From Turkey to Sweden is a long step across Europe. However, the KTH Microelectronics and Information- technology organisation does offer undergraduate and graduate education in Microelectronics. There is only one small problem and that is it is all done in Swedish. Notwithstanding, the web site in English does give full details of the way the course is organised.

The School of Physics and Microelectronics of Shandong University in China is also offering both undergraduate and postgraduate studies in Microelectronics. Useful information is very hard to find on this web site. No mention is made of the language that the courses are held in, but it is very probable that you would be required to learn Chinese before being admitted.

The University of Dundee and the University of St Andrews, both in Scotland, offer a combined degree programme resulting in either a Bachelor of Engineering or a Master of Engineering in Microelectronics and Photonics. This appears to be one of the most comprehensive courses available for undergraduates. It should not be forgotten that the University of St Andrews is the most prestigious in Scotland, on a par with the best universities throughout the world. This page gives a detailed prospectus of the two courses. And, just to allay any fears, the courses will be in English!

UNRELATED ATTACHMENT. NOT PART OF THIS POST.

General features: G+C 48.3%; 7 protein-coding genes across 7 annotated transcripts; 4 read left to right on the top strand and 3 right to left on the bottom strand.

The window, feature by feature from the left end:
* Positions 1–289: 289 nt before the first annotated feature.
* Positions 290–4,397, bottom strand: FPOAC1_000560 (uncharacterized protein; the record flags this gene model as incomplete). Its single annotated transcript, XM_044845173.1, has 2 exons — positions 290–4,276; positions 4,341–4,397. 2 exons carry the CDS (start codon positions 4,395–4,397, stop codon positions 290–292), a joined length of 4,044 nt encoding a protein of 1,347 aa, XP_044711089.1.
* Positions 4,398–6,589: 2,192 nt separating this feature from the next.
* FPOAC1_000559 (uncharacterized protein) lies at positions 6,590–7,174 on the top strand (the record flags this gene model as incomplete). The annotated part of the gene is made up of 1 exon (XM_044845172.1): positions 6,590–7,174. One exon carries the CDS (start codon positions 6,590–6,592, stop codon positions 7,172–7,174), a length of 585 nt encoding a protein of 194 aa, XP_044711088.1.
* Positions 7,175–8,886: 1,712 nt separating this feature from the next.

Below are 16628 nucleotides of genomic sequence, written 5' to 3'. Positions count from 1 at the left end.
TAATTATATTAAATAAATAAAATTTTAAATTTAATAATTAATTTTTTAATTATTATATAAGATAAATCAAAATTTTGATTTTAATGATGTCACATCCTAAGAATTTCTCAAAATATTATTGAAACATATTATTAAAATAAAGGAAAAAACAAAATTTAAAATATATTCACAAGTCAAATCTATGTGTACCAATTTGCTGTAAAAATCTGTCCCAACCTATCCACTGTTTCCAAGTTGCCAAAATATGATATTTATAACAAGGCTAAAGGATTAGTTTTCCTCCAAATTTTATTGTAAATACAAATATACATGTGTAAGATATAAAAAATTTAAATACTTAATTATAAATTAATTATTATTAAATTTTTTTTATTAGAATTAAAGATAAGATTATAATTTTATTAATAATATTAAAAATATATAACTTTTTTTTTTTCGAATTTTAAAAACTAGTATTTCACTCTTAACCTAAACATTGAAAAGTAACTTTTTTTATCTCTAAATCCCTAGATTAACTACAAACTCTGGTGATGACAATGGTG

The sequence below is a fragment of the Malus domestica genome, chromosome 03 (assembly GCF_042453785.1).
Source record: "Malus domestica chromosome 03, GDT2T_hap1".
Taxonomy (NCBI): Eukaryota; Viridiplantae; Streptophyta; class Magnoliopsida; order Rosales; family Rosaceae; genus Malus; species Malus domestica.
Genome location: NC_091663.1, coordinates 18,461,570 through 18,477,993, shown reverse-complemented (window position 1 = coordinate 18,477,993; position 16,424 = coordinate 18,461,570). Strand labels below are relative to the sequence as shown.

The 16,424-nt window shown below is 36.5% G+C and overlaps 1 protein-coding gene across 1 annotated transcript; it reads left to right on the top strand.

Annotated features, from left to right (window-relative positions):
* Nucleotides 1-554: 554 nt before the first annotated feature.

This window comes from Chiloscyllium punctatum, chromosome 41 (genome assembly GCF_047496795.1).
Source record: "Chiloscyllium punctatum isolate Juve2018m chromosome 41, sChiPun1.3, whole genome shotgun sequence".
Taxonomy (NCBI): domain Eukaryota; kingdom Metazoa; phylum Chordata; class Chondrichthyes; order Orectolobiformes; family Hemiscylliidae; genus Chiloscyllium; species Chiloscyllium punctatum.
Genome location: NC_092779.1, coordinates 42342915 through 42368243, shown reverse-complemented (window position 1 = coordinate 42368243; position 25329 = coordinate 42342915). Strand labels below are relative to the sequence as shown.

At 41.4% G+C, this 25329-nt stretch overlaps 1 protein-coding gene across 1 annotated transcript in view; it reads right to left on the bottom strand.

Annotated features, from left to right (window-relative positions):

It is not surprising that Singapore is able to offer training in Microelectronics for both undergraduates and graduates. The fourteen-year-old Microelectronics Centre is part of the School of Electrical and Electronic Engineering of Nanyang Technological University. It has an impressive academic staff as well as fully equipped laboratories. In addition, there is an splendid list of postgraduate research with a staff to student ratio of better than one to one. This would certainly be a useful place to shortlist. Semiconductor_Engineering.html

The National Technological University offers a Master of Science course in Microelectronics and Semiconductor Engineering. However, this course is a “distance learning” one. This may be all very well for learning the theory but I am at a loss to know how all the practical laboratory work can be done in this way. Maybe I am missing something, but what?